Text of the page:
April 12, 2013

Father, disabled son inspire many as marathon partners

They do triathlons too – 1,092 races in all that have cemented their bond and their celebrity.

The Associated Press

(Continued from page 1)

click image to enlarge

In this April 5, 2013, photo, Rick Hoyt's personal caregiver Lori Templeman, left, helps him put on gloves at his home in Holland, Mass. Hoyt's father Dick has pushed Rick, who is a quadriplegic and has cerebral palsy, in a specially designed wheelchair along the 26.2-mile Boston Marathon route for more than 30 years. They plan to compete again in Monday’s race.

File photo/The Associated Press

Dick Hoyt, Rick Hoyt
click image to enlarge

In this circa 1980s photo, Dick Hoyt, rear, pushes his son Rick as they compete in the Boston Marathon, passing along Heartbreak Hill in Newton, Mass.

File photo/The Associated Press

Additional Photos Below

Tammy Stapleton, of Reading, Mass., is a mother of three girls who will be running Boston for the third time this year, after raising more than $12,000 for the nonprofit Hoyt Foundation Inc., which helps disabled people get specialized wheelchairs and communication equipment, as well as access to therapeutic animals.

"The Hoyts are my heroes, and the girls look up to them," Stapleton said. "Dick is doing it not for his own glory."

It all began at a college basketball game where Rick, 19 at the time, heard an announcement about a benefit run for an athlete who had become paralyzed in an accident. Rick said he felt he had to participate in the 5-mile race to show the victim "that life goes on and he could still lead a productive life."

His father, who was then 40 and whose athletic feats were limited to the occasional run of a couple of miles, said he agreed to push Rick's clunky wheelchair, not realizing a streamlined racing chair would have made the experience less painful.

"After that race, I was really hurting," he said. "I could hardly walk for about two weeks, and so that's when I talked to Rick and told him that we were going to have to get a new chair so I won't be hurting as badly."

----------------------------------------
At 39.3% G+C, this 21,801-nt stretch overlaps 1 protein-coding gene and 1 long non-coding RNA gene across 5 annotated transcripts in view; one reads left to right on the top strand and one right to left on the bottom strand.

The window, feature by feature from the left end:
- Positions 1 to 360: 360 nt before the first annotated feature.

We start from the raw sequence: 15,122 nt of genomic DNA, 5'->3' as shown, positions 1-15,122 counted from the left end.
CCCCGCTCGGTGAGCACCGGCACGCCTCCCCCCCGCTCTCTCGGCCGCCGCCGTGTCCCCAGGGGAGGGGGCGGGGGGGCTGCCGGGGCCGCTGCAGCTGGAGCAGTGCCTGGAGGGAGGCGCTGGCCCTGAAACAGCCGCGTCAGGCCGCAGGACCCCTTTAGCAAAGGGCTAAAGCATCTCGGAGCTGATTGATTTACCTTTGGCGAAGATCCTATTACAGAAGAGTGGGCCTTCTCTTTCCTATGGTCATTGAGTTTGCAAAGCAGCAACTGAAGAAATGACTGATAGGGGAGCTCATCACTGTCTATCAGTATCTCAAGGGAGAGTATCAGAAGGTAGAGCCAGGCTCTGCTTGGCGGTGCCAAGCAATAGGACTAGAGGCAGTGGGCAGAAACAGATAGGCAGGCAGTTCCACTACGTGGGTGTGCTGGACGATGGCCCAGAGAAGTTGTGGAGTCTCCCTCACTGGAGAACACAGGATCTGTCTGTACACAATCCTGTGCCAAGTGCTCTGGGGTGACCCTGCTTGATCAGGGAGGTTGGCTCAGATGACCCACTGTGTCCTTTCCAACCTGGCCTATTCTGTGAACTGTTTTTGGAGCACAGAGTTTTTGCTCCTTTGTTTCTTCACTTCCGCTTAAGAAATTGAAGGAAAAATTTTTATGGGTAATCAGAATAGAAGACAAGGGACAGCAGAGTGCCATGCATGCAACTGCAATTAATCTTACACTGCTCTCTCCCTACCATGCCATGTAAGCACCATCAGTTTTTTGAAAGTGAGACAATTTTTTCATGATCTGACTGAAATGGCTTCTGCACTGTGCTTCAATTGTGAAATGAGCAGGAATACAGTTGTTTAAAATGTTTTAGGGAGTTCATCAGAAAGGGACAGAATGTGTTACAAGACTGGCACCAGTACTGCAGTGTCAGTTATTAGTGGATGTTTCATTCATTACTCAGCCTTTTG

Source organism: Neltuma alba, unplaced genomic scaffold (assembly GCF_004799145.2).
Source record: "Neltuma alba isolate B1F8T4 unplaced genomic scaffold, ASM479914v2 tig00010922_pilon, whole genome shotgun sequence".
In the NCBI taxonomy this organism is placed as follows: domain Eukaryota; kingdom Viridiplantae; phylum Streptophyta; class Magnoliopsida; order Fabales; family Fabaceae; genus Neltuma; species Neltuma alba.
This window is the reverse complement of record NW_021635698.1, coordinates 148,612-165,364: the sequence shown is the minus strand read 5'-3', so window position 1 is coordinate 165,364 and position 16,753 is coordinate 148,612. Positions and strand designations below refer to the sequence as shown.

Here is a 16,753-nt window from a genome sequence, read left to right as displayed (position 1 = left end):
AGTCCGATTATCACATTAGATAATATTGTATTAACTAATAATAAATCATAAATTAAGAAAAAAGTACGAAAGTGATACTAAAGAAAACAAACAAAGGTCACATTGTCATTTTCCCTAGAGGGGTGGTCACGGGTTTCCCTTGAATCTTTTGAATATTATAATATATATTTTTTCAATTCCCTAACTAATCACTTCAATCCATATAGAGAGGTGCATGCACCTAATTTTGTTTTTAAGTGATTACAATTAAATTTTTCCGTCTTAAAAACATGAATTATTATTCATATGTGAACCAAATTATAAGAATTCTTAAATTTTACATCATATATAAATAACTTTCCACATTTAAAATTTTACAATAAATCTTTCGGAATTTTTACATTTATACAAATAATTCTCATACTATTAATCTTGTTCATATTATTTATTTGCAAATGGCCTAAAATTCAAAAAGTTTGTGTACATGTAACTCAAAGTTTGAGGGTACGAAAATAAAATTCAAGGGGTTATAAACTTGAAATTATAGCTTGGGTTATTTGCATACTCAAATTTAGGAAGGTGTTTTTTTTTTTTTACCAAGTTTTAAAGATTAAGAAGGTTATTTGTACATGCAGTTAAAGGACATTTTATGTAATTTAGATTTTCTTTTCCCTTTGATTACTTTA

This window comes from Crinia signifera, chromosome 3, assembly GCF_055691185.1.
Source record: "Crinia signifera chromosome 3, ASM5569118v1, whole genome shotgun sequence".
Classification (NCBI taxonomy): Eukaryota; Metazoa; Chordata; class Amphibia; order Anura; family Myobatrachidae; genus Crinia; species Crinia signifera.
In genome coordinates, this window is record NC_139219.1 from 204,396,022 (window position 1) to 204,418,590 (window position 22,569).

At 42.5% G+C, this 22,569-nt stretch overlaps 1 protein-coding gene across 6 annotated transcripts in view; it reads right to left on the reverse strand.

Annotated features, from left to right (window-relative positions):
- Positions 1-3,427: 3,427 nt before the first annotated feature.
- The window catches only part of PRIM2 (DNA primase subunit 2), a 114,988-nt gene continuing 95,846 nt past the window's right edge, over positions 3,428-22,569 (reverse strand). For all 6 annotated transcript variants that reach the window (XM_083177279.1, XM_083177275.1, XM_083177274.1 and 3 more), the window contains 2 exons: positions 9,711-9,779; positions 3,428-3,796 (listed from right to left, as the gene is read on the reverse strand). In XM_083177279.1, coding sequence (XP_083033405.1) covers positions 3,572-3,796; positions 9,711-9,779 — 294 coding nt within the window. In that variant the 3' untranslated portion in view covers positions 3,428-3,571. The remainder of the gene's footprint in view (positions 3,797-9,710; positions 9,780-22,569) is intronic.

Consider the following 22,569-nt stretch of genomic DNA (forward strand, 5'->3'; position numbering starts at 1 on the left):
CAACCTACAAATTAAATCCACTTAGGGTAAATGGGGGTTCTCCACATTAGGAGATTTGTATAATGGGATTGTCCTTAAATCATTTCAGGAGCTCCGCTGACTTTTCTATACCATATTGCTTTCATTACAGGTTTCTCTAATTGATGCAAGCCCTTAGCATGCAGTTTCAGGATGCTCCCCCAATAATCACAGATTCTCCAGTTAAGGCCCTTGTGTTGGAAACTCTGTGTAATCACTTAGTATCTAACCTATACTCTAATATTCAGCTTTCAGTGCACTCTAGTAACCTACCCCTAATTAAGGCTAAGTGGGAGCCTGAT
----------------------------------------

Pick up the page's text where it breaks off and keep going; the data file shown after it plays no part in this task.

Rick's reaction after the race, his dad said, was inspiring and made it impossible to quit.

"What he told me is, 'Dad,' he says, 'when I'm out running it feels like my disability disappears' -- which is a very powerful message to me," Dick said.

So the Hoyts traveled to Greenfield, N.H., where an engineer designed and built a custom racing chair.

Rick says the Boston Marathon is his favorite race -- despite the bugs in his face and the sometimes-cold New England spring winds.

"His body doesn't move, where I can stay warm, you know, because I'm out there running, competing and stuff," Dick said.

Their journey has not been without pain, both physical and emotional. Rick's parents divorced and his mother later died of cancer. And while father and son were participating in the Ironman race in Hawaii in 2003 -- a famously grueling test of swimming, biking and running -- they crashed at the 85-mile mark of the bicycle ride and spent five hours in the emergency room.

"He had stitches all over his head, he had cuts all over himself, he was all bruised up," Dick said of his son. "But he's got a great attitude about it, too, because the Ironman finishes at midnight and we didn't get out of the hospital until 2 o'clock in the morning -- and he wanted to go out and finish the Ironman."

The races have taken a toll on Dick, too, who suffered a heart attack while training for Boston in 2002. Doctors discovered two major arteries were largely blocked, and he had three stents inserted.

Besides, pushing a wheelchair for 26.2 miles can be excruciating.

"You are out there pushing your own weight, and then you've got the weight of the running chair, and then Rick's weight," Dick said. "And when you are out there going up hills, it's really terrible."

Still, the experiences are priceless, Rick said.

"I have thought long and hard about what I would do if I weren't in a wheelchair. I really don't know what I would do first. I love sports, so maybe I would play hockey, basketball or baseball," Rick said. "But then I thought about it some more and realized that what I would probably do first is tell my dad to sit on the wheelchair -- and now I'd push him."

 

Were you interviewed for this story? If so, please fill out our accuracy form

Send question/comment to the editors


Additional Photos

Dick Hoyt
click image to enlarge

In this April 8, 2013, file photo, Dick Hoyt, left, talks with his son Rick as he wheels him next to a statue dedicated in their honor in front of the Center School in Hopkinton, Mass.

File photo/The Associated Press

  


Further Discussion

Here at PressHerald.com we value our readers and are committed to growing our community by encouraging you to add to the discussion. To ensure conscientious dialogue we have implemented a strict no-bullying policy. To participate, you must follow our Terms of Use.

Questions about the article? Add them below and we’ll try to answer them or do a follow-up post as soon as we can. Technical problems? Email them to us with an exact description of the problem. Make sure to include:
  • Type of computer or mobile device your are using
  • Exact operating system and browser you are viewing the site on (TIP: You can easily determine your operating system here.)